TV column for Saturday, Nov. 11

Veterans Day marathons, cable.

Four channels load
up with a rich variety of shows. At the top, there's the
Oscar-winning “Best Years of Our Lives” (1946), at 5 p.m. ET on
Turner Classic Movies; there's also a rerun of Tuesday's powerhouse
start of the “Long Road Home” mini-series, at 9 and 11:30 p.m. on
National Geographic.

And there's much
more: Sundance has “MASH” -- the series, 2-9 p.m., and then the
movie (1970), 9 and 11:45; History and NatGeo have documentaries;
we'll list them (and other films) separately.

“Will & Grace,” 8 p.m., NBC.

OK, we were
skeptical about bringing this back after an 11 year break. But “Will
& Grace” has been perfectly re-assembled; it has the same
actors, same producers and – most importantly – same director.

Ever since “Cheers,”
Jim Burrows has been TV's comedy master. Here, he's molded (or
re-molded) a gem. Now the show has a long football break, so we'll
have to settle for reruns; this one – Jack's grandson goes to
gay-conversion camp – is sometimes overwrought, but mostly a

ALTERNATIVE: “Oscar Pistorius: Blade Runner Killer,” 8-10:02
p.m., Lifetime.

There was a time
when Hollywood seemed to feel a movie needed beautiful people,
beautiful places and an interesting story. In that case, this has two
out of three.

We see Pistorius
(the paralympic champion) and his girlfriend (a model and TV
personality who also had a law degree) as stunning people in gorgeous
places. Still, the story of her death and his murder trial brings no
interesting twists and turns. Mostly, we see flashes of splendor and

Other choices

Veterans Day films,
9 a.m. ET, Turner Classic Movies. Not all military movies were
created equal, of course. “Best Years” -- eight Oscars, including
best picture – is beloved; “Green Berets” (1968), is not. The
latter is at 11:15 a.m. ET, after Strategic Air Command” (1955) at
9. Then come “Where Eagles Dare” (1968) at 2 p.m. ET, “Best
Years” at 5, “No Time for Sergeants” (1958) at 8, “Sergeant
Rutledge” (1960) at 10:15 and “Sergeant York” (1941) at 12:15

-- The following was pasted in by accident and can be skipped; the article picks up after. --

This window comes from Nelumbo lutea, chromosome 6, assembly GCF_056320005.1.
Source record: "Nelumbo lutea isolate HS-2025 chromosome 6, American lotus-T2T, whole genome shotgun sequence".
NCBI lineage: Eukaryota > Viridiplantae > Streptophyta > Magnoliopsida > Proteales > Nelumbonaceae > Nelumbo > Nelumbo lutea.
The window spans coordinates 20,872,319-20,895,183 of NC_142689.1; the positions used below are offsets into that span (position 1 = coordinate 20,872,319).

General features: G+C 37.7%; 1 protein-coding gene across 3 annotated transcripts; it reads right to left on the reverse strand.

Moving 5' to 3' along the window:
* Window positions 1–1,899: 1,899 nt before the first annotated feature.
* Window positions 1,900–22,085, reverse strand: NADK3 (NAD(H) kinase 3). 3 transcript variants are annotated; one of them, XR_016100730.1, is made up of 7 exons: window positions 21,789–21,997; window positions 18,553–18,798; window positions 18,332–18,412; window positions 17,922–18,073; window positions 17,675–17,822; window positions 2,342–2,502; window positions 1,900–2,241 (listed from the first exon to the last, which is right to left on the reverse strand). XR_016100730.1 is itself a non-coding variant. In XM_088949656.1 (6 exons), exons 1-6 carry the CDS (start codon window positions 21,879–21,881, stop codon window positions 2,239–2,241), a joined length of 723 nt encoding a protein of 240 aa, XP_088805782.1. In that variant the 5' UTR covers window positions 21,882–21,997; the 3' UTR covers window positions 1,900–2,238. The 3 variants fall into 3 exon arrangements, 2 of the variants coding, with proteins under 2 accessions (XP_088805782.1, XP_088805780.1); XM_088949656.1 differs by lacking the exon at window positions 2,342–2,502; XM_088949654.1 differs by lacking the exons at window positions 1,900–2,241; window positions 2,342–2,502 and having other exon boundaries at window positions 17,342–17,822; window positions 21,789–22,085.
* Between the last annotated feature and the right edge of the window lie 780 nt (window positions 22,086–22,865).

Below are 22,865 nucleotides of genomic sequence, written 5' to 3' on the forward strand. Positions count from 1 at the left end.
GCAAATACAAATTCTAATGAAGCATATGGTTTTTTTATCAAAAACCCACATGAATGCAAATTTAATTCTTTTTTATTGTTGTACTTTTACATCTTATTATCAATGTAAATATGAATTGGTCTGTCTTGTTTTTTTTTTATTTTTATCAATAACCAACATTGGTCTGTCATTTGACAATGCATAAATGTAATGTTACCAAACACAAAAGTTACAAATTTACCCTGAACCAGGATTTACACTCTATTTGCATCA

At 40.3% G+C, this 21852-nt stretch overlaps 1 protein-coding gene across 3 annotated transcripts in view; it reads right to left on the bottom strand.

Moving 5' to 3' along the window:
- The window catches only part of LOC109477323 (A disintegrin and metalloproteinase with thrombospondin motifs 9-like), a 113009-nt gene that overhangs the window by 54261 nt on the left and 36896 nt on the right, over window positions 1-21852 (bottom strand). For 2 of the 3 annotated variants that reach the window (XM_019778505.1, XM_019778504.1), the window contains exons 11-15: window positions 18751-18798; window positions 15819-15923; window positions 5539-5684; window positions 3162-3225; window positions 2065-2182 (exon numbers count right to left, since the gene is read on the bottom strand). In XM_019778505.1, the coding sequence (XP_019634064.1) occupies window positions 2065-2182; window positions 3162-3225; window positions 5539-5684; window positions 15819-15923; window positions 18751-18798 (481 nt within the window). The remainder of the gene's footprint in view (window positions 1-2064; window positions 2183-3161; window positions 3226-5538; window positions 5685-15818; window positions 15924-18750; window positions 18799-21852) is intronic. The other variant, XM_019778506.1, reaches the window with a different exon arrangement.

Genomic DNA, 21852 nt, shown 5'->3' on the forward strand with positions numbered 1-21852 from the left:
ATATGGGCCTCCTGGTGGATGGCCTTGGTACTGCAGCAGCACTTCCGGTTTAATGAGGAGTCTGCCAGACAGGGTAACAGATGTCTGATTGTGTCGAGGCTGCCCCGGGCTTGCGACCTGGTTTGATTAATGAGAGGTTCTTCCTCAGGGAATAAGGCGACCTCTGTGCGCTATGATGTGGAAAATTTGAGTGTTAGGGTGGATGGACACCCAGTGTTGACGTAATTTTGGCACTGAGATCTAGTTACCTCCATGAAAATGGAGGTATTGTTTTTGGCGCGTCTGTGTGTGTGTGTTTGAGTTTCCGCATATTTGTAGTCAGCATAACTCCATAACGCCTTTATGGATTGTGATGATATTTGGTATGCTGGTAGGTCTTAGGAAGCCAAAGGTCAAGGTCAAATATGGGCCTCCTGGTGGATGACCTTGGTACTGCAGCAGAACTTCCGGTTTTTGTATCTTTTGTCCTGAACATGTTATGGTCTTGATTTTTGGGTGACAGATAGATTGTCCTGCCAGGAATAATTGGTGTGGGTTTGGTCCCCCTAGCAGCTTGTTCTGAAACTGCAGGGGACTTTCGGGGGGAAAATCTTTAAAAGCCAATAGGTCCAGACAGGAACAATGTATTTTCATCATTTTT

“American War
Generals,” 9 a.m., National Geographic. Eleven current or retired
generals were interviewed for this documentary. It's followed by
“Inside the Afghanistan War” at (11 a.m.) and “Inside” films
on World War II (1 p.m.), Iraq (4) and Vietnam (6).

“NCIS,” 8 p.m.,
CBS. In a rerun, a murder case links to a gang Torres once
infiltrated undercover.

“The Warfighters,”
8 p.m. to 4:02 a.m., History. This reruns last year's series about
the Special Forces fight against terror. The channel also views the
Third Reich (7-11 a.m.) and repeats its “World Wars” series (11
a.m. to 5 p.m.). At 5, it has “Fury,” a 2014 Brad Pitt movie.

8:30 p.m., NBC. The funniest scene comes early in this rerun, with
Jonah immensely incapable of stopping a thief. Soon, his co-workers
are talking about security ... and mocking him.

“S.W.A.T.,” 9
p.m., CBS. Here's a rerun of the pilot, which did a fairly good job
of mixing slam-bang action with deeper issues. Shemar Moore is solid
as a cop with community concerns.

“Saturday Night
Live,” 11:29 p.m., NBC. On NBC's “Carmichael Show,” Tiffany
Haddish was mostly ignored. Then “Girls Trip” pushed her to the
top; now she hosts “SNL,” with music from Taylor Swift.

TV column for Friday, Nov. 10

“Jane the Virgin,” 9 p.m., CW.

This has been a
spectacular year for Diane Guerrero. She continues (as Maritza, the